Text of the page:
One of the problems for some authors (mostly American authors) is that some cultures (American culture, especially for boys) are extremely touch-starved or engage in touch-starvation due to more rigid social mores and restrictions. So, the act of touching another person gains more importance, often being read by the audience as sexual even when there are other important connotations at play. The problem they face (which acts as a form of culture shock) is that martial sub-cultures are extremely touch-heavy by necessity, you can’t train without constantly touching someone else and being touched, so the expectations that might be perceived in the mere act of touching just aren’t there.

Example: the only characters who get really excited by an instructor laying a hand on their stomach to remind them to tighten their gut and breathe from their diaphragm is the neophyte and constant training quickly disabuses them of that romantic notion unless they choose to cling to it.

Now, the same action could become romantic. However, it’s the sort of the action which requires both characters to be on the same page, when screwing around instead of focusing becomes mutual as opposed to the same action detracting from the lesson.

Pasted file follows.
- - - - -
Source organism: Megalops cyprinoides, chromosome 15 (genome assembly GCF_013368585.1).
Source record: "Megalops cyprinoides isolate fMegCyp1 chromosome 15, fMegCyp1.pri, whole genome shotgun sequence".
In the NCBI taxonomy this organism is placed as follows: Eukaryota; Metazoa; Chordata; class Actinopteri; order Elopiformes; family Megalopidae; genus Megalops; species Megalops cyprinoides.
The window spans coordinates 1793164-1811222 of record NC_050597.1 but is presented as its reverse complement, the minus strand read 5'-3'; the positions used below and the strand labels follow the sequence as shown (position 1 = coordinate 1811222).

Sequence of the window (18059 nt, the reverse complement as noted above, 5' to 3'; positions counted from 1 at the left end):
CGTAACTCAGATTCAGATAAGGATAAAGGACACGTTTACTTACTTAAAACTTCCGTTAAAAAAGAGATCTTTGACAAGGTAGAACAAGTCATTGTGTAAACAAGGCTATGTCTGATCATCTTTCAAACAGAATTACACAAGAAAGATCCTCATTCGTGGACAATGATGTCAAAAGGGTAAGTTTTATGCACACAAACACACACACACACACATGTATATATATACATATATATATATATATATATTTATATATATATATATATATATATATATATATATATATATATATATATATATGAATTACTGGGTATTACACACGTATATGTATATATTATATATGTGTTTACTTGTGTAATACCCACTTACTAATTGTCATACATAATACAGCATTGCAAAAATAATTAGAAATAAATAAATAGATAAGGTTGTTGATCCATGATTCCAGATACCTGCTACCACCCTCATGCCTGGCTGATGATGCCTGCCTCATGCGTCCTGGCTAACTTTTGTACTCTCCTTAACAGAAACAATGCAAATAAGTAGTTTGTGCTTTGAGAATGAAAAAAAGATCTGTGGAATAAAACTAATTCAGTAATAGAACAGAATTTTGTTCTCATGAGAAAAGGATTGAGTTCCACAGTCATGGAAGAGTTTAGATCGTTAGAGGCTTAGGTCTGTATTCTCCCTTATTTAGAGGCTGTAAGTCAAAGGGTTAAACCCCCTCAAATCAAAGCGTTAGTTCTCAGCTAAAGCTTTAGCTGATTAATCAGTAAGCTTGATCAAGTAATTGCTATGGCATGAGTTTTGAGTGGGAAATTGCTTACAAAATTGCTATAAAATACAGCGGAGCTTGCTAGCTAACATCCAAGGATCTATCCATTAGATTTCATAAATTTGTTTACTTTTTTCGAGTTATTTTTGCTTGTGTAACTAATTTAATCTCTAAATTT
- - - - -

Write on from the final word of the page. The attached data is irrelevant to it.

What I’m saying is that it’s not martial arts that brings people together, but their individual love for the martial arts that brings people together.

The act of training is cooperative interaction, but we ultimately train because we want to become better. It’s difficult to focus when you’re thinking about how much you like (or would like to bone) your training partner. The martial arts trainee usually learns to compartmentalize and put aside those feelings for the duration of training. Romance becomes a secondary consideration dealt with in the before and in the after, rather than the moment. For romance to work it’s way into the scene, it has to be what the scene is about with both characters on the same page with both ultimately okay when it comes to screwing around.

The irony is, the same is true with characters in an all out battle against each other while on opposite sides of the conflict. If you can define your characters as idealogues who separate their personal interests or romantic feelings from their work, there’s nothing inherently abusive in them trying to kill each other. They love each other, yes, but there’s this belief or code or aspect of themselves which they love more. It’s when the romance is tied to the violence and the pain they inflict on each other that situation and romance becomes abusive.

Writing your character taking it too far in a training exercise, harming their romantic interest as a means to realize they have feelings, and using one character’s injury to justify them growing closer with the person who hurt them? That’s where the asymmetrical power structure and abuse are.